Director: David Yates
Starring: Daniel Radcliffe, Emma Watson, Rupert Grint, Helena Bonham-Carter, Ralph Fiennes
UK Release date: 19 November 2010
Certificate: 12A (146 mins)
I first heard the name Harry Potter some twelve years ago while I was working at a magazine in Boston. One of the staff writers came to my office to pitch me on a story idea: a British author, J.K. Rowling, had come up with a curious (dare I say, magical) formula for story telling that was getting a lot of kids to read, exactly the kind of kids who would otherwise spend their after school hours in an Xbox stupor. The books were making millions for their author and garnering universal acclaim (okay, nearly universal: then-Cardinal Ratzinger expressed some concerns). There was talk of turning the books into movies. I recall exactly what I wrote on my note pad: ‘Harry Potter. Phenomenon? Check out.’
Well last night, after seven books, six internationally blockbusting movies, billions of pounds spent and made, and not a little prodding from my young nieces, I finally got round to seeing what all the fuss is about. It wasn’t easy. Harry Potter: The Deathly Hallows, Part 1, as the critic Roger Ebert has noted, ‘is completely unintelligible for anyone coming to the series for the first time.’ Roger is right; I was lost. Half of the film was in another language: all that talk of Hogwarts and Horcruxes, Polyjuice Potions and Elder Wands, had my head spinning and my hand reaching for Wikipedia. I was thwarted only by the realization that the backlight from my iPod Touch would distract too many among the sold out weeknight crowd and I’d be as unpopular as a muggle at the House of Blood. Luckily, the screenwriters took pity on me and chock-filled the middle of the script with exposition.
The story, as near as I can surmise, goes something like this: Tension, menace and the feeling that good may not triumph over evil have taken over the Potter world (wherever it is). The bad vibe is even affecting the relationships of Harry (Daniel Radcliffe), Hermione (Emma Watson) and Ron (Rupert Grint) and threatens to derail their mission to find and destroy the Horcrux, some kind of demonic pocket watch that the bad guy needs in order to keep his evil empire together. The bad guy, Voldemort, for his part, is trying to kill Potter (the Messiah) and Hermione and Ron (Harry’s disciples). As the movie opens, someone named Dumbledore, who I presume is the John the Baptist character in all of this, has been killed and Harry and his friends must now go it alone. The filmmakers remind us in some not so subtle ways that Harry is no longer a kid. And like all young adults he is confronting the pain of realizing that it isn’t all about him: ‘You may be the Chosen One, mate,’ Ron says to Harry, ‘but this is a whole lot bigger than you.’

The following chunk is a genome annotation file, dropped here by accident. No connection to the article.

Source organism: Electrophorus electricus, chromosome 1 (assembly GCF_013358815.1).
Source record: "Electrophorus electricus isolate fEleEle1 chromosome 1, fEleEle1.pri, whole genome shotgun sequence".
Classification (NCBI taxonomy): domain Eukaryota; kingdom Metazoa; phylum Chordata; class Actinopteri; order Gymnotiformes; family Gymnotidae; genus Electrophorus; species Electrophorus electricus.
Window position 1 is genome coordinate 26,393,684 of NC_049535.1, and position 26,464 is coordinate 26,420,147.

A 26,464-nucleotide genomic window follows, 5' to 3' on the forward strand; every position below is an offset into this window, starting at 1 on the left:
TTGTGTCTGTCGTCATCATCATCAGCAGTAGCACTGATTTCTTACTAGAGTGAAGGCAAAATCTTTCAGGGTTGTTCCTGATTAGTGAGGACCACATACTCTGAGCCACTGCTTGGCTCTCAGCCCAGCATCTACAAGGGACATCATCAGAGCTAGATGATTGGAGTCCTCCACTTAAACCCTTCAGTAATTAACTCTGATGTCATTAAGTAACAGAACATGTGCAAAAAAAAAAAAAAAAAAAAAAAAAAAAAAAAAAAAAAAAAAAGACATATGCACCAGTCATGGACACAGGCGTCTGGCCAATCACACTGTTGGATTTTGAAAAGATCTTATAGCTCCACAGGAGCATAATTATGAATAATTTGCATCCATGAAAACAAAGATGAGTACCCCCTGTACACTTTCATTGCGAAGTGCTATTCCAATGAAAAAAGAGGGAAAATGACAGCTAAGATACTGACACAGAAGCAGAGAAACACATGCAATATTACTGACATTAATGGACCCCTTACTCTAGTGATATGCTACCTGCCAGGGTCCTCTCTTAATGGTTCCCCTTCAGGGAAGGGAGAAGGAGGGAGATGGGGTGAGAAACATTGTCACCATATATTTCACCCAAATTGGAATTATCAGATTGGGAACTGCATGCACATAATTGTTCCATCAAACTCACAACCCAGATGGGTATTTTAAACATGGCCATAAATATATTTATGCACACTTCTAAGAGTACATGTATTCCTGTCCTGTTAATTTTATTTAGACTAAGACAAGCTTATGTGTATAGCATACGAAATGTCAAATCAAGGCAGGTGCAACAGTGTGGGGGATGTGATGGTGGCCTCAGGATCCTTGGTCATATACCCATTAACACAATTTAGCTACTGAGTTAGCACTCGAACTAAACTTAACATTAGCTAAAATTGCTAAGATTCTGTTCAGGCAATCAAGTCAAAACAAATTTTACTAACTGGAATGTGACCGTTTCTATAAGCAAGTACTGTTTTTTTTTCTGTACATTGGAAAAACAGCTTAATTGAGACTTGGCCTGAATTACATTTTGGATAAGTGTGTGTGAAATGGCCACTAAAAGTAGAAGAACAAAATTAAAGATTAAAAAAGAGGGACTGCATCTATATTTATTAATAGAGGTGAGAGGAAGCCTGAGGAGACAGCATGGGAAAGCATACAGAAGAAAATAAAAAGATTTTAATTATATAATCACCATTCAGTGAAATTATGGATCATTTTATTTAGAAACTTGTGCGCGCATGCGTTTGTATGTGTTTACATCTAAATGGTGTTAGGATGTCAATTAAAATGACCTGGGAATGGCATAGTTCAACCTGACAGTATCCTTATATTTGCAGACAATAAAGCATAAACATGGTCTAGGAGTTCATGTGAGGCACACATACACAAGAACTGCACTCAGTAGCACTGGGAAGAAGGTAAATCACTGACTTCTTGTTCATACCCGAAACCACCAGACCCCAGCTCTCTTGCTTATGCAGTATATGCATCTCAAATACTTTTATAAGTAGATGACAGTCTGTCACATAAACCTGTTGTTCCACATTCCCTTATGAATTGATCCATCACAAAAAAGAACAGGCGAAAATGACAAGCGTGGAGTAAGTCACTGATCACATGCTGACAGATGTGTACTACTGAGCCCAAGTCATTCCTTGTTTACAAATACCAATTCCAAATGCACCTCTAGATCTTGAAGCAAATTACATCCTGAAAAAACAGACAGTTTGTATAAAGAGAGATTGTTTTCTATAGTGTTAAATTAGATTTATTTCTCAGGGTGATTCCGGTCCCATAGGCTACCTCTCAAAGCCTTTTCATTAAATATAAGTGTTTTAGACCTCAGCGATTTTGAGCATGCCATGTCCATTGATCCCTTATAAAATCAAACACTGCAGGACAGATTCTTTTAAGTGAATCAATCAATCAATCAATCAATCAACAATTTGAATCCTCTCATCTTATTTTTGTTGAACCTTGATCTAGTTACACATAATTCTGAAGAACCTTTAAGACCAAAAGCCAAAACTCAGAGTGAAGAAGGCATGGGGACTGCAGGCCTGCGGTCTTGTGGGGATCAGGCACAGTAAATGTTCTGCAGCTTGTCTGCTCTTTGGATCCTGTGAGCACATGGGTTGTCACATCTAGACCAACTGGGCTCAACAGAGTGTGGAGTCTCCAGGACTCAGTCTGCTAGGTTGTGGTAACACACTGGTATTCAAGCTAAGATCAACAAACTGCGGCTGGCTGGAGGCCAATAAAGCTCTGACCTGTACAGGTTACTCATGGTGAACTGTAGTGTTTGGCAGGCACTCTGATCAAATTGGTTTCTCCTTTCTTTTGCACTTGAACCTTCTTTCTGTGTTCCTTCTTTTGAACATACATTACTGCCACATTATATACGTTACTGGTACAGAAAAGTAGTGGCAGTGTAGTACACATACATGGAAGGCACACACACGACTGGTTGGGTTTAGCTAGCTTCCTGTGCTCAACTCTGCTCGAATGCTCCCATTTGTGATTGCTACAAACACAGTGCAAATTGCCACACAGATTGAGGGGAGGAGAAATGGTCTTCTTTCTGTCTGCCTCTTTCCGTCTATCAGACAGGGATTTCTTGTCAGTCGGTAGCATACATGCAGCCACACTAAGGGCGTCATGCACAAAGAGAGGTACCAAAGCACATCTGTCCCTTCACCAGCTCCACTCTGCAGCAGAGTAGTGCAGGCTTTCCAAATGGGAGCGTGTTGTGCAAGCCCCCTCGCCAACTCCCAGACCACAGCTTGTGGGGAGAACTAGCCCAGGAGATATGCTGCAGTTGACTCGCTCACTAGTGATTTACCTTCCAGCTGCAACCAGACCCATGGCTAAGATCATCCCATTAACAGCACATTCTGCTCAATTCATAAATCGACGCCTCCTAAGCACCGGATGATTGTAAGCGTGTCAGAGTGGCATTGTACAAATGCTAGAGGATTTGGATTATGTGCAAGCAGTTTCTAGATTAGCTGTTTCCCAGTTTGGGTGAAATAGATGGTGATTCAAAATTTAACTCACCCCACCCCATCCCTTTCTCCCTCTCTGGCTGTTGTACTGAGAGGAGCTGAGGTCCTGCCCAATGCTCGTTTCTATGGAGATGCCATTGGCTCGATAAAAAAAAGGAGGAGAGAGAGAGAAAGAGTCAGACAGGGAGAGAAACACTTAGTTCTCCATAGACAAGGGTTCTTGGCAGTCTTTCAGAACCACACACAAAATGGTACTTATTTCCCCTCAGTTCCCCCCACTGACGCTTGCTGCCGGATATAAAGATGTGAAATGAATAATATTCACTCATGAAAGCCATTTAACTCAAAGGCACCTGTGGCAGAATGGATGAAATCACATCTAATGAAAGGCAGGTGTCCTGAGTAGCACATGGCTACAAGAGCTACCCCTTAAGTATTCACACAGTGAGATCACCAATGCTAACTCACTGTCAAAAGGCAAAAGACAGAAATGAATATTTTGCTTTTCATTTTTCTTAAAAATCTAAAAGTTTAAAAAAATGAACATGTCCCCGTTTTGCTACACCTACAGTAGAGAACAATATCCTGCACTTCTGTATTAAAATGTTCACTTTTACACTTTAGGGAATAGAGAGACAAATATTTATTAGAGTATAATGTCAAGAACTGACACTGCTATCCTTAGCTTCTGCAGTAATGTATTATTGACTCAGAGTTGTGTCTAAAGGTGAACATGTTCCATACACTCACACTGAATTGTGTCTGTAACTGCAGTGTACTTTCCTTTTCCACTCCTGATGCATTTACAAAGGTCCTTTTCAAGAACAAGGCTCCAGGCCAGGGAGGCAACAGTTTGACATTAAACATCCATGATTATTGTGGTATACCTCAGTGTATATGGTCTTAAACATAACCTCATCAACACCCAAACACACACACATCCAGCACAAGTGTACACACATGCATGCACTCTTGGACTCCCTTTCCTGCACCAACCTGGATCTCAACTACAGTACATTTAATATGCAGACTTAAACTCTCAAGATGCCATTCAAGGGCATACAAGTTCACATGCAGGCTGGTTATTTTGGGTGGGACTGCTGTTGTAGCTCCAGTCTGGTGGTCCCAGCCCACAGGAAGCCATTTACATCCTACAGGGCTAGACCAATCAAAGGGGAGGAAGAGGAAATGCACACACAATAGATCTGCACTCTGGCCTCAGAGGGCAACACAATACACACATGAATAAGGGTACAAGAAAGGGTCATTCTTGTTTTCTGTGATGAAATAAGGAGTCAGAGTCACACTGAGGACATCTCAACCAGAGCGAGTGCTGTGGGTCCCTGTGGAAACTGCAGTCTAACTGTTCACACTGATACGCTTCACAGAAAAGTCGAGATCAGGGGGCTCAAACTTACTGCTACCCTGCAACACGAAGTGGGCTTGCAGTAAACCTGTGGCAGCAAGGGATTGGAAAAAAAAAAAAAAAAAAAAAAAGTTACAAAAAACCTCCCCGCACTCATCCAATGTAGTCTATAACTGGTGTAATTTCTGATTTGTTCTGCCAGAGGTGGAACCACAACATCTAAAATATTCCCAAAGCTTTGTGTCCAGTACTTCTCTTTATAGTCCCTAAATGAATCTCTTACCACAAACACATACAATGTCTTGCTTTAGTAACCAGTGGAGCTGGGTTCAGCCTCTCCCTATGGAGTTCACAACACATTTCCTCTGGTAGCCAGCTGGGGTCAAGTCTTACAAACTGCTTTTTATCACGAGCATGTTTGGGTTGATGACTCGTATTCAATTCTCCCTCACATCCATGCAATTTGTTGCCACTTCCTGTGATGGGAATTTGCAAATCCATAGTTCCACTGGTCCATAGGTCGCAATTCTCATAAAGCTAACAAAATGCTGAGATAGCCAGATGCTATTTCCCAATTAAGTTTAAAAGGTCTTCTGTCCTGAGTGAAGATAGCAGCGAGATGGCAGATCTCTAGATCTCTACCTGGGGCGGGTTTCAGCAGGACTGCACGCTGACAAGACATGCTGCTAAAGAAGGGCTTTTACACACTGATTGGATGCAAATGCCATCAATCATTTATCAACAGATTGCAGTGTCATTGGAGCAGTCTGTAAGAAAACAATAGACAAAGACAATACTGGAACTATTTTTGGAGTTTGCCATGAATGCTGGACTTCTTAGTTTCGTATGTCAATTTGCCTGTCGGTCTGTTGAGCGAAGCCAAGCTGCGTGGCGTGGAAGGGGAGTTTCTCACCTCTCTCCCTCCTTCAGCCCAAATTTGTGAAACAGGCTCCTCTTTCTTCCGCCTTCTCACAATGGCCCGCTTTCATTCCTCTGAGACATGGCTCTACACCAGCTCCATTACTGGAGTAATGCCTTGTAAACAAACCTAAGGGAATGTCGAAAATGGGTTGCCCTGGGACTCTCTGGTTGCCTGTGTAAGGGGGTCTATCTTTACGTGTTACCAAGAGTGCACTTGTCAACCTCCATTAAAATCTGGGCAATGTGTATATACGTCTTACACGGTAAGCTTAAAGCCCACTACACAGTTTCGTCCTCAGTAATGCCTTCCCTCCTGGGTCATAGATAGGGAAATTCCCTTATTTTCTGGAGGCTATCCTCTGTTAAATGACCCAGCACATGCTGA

It sure is. The film is jammed with big, dazzling action sequences and spectacular effects, a virtual visual feast. It’s not easy for a movie that begins with the shock and awe of a dizzying battle on broomsticks to maintain its momentum. Yet just when you think that the film has peaked and has nowhere else to go, it surprises you again. The difficulty, of course, is that just as I started to get a clue and catch my breath, the movie ended, to be continued next spring. Director David Yates (back for his third ‘Potter’ film) and writer Steve Kloves (his sixth) try to inject a big emotional moment and something resembling a cliffhanger at the end, but it doesn’t really work. The ending seemed abrupt, though I appreciated the ocular relief.
The three principal actors bear up pretty well. One of the drawbacks of the fantasy genre is that it requires so much exposition, which can make for weighty, downright boring dialogue. Radcliffe, Watson and Grint handle it deftly (They should; they’ve had a lot of practice). Joining this trio of actors are Ralph Fiennes as Voldemort the big bad and Helena Bonham Carter as Bellatrix Lestrange. Each is, in turn, appallingly creepy, which made me wonder whether my 11-year old niece should be watching this movie. Potter’s world, at least in this installment, is a dark and bloody place. The themes are not juvenile and the violence is not mild. Maybe Cardinal Ratzinger was on to something. Also, somebody (presumably a fixture in previous episodes) shuffles off this mortal coil. I won’t say who, but it’s pretty sad and it may generate a few questions in those under 15.
Did I like it? Sure. Go see it; it’s fun. I’m actually looking forward to part II. I’ll try not to wait twelve years before I see it.